IntColor: Desert sand
ExtColor: Toast, lower body paint
Location: Plainwell Michigan
March 06, 2019, 10:25:36 am »
March 12 the TLGUYPC hits the road for our first post retirement trip. My wife (already retired) is loading non freezable items in the coach and putting everything else in bags to be hauled out Tuesday morning and put away once we're south of the freezing weather. We're heading to the southwest pulling our Jeep Cherokee and will be gone 6-8 weeks. The first three weeks are planned out but the rest of the trip we'll be winging it depending on the weather. We love National and State Parks as well as historic areas and monuments so if anyone has some "don't miss spots" we'd love to hear about them! If anyone sees us on the road say hi we'd enjoy meeting you!
Safe travels everyone!!!!
ExtColor: Classic Umber
Location: Grand Junction, Colorado
Re: Almost there!
Reply #1 on:
March 06, 2019, 10:40:43 am »
Congrats, retirement is worth the efforts.
I don't think you can go wrong with any of the Southwest, so full of wonder and adventure you can't go wrong (until it gets too hot, that is.) You might be better asking if there are any places you should avoid!
Location: Northern Michigan
Re: Almost there!
Reply #2 on:
March 07, 2019, 08:05:18 am »
Good luck, we are heading SW later this month. Plan on hitting Big Bend Natíl Park (Texas) on the way.
PurchDate: May 2013
IntColor: Sunlit & Cherry
Location: On the road full time (prev. Maryland)
Re: Almost there!
Reply #3 on:
March 07, 2019, 09:30:03 am »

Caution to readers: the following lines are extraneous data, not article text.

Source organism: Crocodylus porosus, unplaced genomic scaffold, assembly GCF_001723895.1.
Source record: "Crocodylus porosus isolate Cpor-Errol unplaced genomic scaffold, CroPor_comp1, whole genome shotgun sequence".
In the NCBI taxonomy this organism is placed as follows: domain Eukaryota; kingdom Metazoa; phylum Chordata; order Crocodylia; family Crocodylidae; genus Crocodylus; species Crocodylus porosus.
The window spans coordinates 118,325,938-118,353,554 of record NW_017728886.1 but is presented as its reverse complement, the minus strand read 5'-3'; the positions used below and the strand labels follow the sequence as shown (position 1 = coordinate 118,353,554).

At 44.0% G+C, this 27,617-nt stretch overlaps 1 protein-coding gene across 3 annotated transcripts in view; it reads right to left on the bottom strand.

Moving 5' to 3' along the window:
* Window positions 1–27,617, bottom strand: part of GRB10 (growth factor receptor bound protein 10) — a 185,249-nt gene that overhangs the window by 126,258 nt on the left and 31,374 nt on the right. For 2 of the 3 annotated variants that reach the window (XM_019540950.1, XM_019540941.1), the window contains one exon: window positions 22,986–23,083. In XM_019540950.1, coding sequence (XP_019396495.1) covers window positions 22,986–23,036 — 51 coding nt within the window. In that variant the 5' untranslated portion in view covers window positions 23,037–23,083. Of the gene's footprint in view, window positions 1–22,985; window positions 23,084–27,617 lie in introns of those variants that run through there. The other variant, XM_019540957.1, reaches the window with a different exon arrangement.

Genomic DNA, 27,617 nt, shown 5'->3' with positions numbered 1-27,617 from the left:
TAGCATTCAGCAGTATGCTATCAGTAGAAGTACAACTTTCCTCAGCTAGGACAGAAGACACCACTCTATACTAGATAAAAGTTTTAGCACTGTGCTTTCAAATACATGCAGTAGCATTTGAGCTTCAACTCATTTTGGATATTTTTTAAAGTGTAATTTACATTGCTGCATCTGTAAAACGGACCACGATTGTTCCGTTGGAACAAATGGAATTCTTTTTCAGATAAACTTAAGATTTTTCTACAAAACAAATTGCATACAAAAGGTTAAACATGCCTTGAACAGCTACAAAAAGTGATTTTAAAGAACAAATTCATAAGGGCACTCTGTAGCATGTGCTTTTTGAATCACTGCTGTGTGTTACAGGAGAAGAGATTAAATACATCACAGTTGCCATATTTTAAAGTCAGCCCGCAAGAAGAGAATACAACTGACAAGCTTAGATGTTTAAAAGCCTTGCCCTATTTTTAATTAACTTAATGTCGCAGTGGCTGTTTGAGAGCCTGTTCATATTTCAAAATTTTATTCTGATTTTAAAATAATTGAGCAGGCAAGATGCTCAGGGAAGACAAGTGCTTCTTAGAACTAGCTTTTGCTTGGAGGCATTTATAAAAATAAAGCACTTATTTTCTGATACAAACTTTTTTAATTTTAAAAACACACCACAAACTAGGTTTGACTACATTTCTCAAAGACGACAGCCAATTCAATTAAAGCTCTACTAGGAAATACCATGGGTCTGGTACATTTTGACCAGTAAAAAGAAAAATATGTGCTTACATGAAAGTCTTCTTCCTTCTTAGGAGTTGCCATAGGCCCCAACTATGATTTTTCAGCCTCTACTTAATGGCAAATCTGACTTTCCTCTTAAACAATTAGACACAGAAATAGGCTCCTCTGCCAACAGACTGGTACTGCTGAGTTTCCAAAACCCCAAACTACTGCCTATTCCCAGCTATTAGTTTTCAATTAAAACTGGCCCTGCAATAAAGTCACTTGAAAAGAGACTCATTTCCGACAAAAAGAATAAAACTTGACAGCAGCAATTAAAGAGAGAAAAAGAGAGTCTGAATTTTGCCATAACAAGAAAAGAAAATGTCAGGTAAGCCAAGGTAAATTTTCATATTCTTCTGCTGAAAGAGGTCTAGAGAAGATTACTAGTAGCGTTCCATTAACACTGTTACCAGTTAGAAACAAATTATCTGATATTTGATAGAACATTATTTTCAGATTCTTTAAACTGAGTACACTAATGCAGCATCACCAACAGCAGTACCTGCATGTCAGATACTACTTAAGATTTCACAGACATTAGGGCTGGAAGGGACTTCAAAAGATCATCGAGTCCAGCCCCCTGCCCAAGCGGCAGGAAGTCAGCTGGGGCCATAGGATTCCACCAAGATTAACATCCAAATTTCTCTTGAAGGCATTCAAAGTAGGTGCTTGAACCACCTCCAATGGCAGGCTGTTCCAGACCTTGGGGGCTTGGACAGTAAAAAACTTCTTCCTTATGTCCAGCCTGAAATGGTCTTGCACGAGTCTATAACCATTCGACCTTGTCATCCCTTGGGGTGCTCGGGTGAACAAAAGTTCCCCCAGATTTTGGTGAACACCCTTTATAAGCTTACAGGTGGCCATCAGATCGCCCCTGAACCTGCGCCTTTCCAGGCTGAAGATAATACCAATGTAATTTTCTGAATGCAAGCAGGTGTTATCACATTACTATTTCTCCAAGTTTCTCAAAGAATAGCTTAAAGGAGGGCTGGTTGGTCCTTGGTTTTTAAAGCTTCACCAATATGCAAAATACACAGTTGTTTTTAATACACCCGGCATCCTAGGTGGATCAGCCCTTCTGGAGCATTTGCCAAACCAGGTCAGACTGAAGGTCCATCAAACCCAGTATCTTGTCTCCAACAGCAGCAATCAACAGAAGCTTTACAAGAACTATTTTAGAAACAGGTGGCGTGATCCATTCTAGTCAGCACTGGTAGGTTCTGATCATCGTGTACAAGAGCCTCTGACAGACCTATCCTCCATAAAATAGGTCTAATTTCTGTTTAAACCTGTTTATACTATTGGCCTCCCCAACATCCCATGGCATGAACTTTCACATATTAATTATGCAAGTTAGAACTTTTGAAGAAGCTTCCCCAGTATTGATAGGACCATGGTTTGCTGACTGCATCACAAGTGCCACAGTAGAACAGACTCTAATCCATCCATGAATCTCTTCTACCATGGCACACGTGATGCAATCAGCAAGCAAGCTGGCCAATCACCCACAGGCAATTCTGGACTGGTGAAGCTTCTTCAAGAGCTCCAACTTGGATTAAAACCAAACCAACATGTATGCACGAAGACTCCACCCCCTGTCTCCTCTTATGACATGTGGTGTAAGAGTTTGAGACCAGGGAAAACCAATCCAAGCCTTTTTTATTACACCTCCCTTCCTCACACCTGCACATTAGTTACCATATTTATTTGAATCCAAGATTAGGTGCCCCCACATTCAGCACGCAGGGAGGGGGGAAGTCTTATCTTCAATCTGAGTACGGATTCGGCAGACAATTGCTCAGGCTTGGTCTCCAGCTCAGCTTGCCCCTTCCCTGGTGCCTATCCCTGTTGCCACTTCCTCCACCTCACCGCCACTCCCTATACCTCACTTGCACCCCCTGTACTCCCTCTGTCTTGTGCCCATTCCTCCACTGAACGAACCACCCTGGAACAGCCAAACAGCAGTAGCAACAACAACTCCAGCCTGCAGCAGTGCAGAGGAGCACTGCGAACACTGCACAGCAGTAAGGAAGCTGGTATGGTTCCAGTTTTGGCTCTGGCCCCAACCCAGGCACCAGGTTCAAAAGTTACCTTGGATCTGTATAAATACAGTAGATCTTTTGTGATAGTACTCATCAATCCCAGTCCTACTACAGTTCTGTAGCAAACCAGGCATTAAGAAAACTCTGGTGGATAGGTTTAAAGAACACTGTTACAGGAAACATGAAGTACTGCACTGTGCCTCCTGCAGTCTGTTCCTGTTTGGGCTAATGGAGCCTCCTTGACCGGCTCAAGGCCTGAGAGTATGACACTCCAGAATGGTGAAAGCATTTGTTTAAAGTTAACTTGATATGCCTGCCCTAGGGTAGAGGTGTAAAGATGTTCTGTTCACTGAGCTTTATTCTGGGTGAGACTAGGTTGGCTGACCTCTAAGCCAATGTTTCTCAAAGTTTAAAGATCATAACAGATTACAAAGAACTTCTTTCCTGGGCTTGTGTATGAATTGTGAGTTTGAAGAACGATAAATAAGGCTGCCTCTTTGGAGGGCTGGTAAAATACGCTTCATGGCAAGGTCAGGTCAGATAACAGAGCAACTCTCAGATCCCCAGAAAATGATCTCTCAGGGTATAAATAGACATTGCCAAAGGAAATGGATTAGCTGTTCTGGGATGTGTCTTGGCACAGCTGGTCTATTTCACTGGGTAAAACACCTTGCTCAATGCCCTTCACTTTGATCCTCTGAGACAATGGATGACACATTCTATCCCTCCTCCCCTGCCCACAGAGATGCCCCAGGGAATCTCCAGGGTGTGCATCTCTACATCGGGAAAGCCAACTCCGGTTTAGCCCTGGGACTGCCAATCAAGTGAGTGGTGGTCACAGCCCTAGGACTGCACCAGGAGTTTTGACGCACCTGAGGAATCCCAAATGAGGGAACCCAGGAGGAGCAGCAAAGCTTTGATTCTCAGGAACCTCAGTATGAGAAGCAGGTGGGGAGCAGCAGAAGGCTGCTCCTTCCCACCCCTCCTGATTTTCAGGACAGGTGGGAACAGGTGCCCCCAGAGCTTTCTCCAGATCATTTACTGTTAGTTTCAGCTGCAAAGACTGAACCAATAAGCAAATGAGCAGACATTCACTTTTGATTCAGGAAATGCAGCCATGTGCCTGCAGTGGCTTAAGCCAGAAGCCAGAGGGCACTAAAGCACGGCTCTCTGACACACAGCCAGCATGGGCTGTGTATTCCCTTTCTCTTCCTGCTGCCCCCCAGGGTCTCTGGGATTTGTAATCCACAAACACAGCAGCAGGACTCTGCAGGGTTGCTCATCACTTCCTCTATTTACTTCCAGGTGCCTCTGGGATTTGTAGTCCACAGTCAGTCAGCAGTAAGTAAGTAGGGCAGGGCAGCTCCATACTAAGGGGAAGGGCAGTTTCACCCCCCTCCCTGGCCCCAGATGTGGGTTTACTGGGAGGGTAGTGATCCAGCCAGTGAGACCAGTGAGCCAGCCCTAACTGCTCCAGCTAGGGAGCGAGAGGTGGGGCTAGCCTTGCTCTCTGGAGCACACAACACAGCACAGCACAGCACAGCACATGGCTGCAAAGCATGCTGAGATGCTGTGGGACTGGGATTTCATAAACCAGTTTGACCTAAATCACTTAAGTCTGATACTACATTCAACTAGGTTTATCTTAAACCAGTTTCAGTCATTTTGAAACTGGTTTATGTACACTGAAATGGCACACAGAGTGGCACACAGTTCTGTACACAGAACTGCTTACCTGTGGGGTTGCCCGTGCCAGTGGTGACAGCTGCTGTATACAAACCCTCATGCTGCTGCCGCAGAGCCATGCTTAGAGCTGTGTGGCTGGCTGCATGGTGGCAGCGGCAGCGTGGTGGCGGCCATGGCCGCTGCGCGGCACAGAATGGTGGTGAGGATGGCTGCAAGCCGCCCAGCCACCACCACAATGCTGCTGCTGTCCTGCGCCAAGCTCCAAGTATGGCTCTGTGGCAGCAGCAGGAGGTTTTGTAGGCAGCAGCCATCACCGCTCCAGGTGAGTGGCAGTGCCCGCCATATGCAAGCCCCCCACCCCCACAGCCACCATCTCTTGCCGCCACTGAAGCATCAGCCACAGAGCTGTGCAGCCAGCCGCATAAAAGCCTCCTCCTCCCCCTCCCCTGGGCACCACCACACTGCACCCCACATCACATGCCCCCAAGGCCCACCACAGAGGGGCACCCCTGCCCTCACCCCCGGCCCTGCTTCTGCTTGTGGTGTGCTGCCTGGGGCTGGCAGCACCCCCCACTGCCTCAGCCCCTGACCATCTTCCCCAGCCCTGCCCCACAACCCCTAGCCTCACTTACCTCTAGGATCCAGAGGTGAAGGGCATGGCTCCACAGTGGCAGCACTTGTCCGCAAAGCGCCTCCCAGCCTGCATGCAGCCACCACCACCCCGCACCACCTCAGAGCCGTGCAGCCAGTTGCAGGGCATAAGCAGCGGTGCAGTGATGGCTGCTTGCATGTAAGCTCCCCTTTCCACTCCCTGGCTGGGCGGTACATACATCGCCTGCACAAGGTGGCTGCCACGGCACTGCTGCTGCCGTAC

We just spent two weeks in Big Bend and hope to have it up on the blog in a few days. I recommend a little book called "The Big Bend Guide" by Allan Kimball. They sell it on Amazon as well as at the park. John didn't like the organization but we referred to it repeatedly. It covers the Big Bend area, not just the national park. As for the park, we booked a site in Rio Grande Village for three nights. Once there, you can walk around the non-reservable sites and look at the tags for dates people are leaving. We then "played vulture" and waited until the campers came home, asked nicely if they were leaving the next day or extending (leaving), then stuck our tag under theirs and claimed the site. The "campground full" signs go up before the campground is full. Check the camp host board for the Rio Grande campground and you may get one night in a reservable site that wasn't booked online which puts you in place to claim a non-reservable site after that. Rio Grande probably had a dozen or more sites open up each day but there were a lot of people vying for them. ALL campgrounds were full by 10 or 12 when we were there.
NPS has three campgrounds, all no hook up. Rio Grande Village/east side (any size rig, generator area allows use 8-8, dump station nearby), Cottonwood (any size, NO generators, NO dump station), Chisos (road recommendation rigs no longer than 24 feet). There are also backcountry sites that a Phoenix could get into (and many I wouldn't take the road into) but no generators allowed for those and not sure where they dump, maybe down at Rio Grande. We couldn't take the rig up to Chisos so camped 9 nights at Rio Grande and toured the east side and Chisos then moved (really early) to Cottonwood and toured the West side.
If you want hook ups, you have to book the concessionaire campground also at Rio Grande Village. Our new solar suitcase kept our batteries charged and we dumped at Rio Grande each time we switched sites.
If you like to learn, do the ranger programs! PM me if you have questions. I might be able to answer them.
Last Edit: March 09, 2019, 07:17:19 am by 2 Frazzled
John, Holly, and sometimes Chloe.
Travel Blog: Spiritofthewoods.net
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